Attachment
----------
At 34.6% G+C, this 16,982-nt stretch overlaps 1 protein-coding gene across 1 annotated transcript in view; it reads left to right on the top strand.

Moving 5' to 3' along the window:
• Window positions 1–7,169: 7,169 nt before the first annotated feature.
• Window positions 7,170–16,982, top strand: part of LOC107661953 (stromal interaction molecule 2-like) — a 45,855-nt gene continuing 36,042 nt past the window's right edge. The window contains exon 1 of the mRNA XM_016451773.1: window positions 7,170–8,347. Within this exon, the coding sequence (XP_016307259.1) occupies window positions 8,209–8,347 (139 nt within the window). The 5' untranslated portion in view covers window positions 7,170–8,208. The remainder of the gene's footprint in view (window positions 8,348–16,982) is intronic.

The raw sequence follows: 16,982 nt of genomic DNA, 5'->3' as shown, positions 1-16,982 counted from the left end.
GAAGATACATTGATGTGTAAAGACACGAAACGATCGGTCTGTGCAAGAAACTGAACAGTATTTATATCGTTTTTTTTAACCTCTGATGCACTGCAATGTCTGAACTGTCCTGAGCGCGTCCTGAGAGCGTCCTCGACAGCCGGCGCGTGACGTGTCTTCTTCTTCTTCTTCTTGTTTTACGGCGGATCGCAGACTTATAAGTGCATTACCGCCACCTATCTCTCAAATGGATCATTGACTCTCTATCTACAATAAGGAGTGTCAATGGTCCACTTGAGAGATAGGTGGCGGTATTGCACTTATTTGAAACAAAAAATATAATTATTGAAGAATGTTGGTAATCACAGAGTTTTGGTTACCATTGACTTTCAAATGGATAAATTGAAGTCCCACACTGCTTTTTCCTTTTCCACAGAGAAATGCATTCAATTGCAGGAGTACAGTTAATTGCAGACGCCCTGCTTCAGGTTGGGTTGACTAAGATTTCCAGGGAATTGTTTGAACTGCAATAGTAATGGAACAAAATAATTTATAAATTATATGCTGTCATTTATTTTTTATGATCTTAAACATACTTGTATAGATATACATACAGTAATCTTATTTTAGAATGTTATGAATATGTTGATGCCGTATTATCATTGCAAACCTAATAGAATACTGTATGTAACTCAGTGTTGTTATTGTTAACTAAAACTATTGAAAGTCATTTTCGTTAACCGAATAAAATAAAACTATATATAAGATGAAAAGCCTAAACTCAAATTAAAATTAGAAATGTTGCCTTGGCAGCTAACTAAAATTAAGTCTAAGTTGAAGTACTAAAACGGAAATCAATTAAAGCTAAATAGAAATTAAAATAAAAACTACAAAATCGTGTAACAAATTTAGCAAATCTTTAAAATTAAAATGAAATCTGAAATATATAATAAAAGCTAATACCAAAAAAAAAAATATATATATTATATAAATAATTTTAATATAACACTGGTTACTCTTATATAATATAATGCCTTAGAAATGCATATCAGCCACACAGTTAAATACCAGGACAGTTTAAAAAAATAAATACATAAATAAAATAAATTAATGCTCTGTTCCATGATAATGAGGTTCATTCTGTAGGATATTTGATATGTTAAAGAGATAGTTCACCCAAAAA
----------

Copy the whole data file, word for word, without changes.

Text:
At 34.6% G+C, this 16,982-nt stretch overlaps 1 protein-coding gene across 1 annotated transcript in view; it reads left to right on the top strand.

Moving 5' to 3' along the window:
• Window positions 1–7,169: 7,169 nt before the first annotated feature.
• Window positions 7,170–16,982, top strand: part of LOC107661953 (stromal interaction molecule 2-like) — a 45,855-nt gene continuing 36,042 nt past the window's right edge. The window contains exon 1 of the mRNA XM_016451773.1: window positions 7,170–8,347. Within this exon, the coding sequence (XP_016307259.1) occupies window positions 8,209–8,347 (139 nt within the window). The 5' untranslated portion in view covers window positions 7,170–8,208. The remainder of the gene's footprint in view (window positions 8,348–16,982) is intronic.

The raw sequence follows: 16,982 nt of genomic DNA, 5'->3' as shown, positions 1-16,982 counted from the left end.
GAAGATACATTGATGTGTAAAGACACGAAACGATCGGTCTGTGCAAGAAACTGAACAGTATTTATATCGTTTTTTTTAACCTCTGATGCACTGCAATGTCTGAACTGTCCTGAGCGCGTCCTGAGAGCGTCCTCGACAGCCGGCGCGTGACGTGTCTTCTTCTTCTTCTTCTTGTTTTACGGCGGATCGCAGACTTATAAGTGCATTACCGCCACCTATCTCTCAAATGGATCATTGACTCTCTATCTACAATAAGGAGTGTCAATGGTCCACTTGAGAGATAGGTGGCGGTATTGCACTTATTTGAAACAAAAAATATAATTATTGAAGAATGTTGGTAATCACAGAGTTTTGGTTACCATTGACTTTCAAATGGATAAATTGAAGTCCCACACTGCTTTTTCCTTTTCCACAGAGAAATGCATTCAATTGCAGGAGTACAGTTAATTGCAGACGCCCTGCTTCAGGTTGGGTTGACTAAGATTTCCAGGGAATTGTTTGAACTGCAATAGTAATGGAACAAAATAATTTATAAATTATATGCTGTCATTTATTTTTTATGATCTTAAACATACTTGTATAGATATACATACAGTAATCTTATTTTAGAATGTTATGAATATGTTGATGCCGTATTATCATTGCAAACCTAATAGAATACTGTATGTAACTCAGTGTTGTTATTGTTAACTAAAACTATTGAAAGTCATTTTCGTTAACCGAATAAAATAAAACTATATATAAGATGAAAAGCCTAAACTCAAATTAAAATTAGAAATGTTGCCTTGGCAGCTAACTAAAATTAAGTCTAAGTTGAAGTACTAAAACGGAAATCAATTAAAGCTAAATAGAAATTAAAATAAAAACTACAAAATCGTGTAACAAATTTAGCAAATCTTTAAAATTAAAATGAAATCTGAAATATATAATAAAAGCTAATACCAAAAAAAAAAATATATATATTATATAAATAATTTTAATATAACACTGGTTACTCTTATATAATATAATGCCTTAGAAATGCATATCAGCCACACAGTTAAATACCAGGACAGTTTAAAAAAATAAATACATAAATAAAATAAATTAATGCTCTGTTCCATGATAATGAGGTTCATTCTGTAGGATATTTGATATGTTAAAGAGATAGTTCACCCAAAAA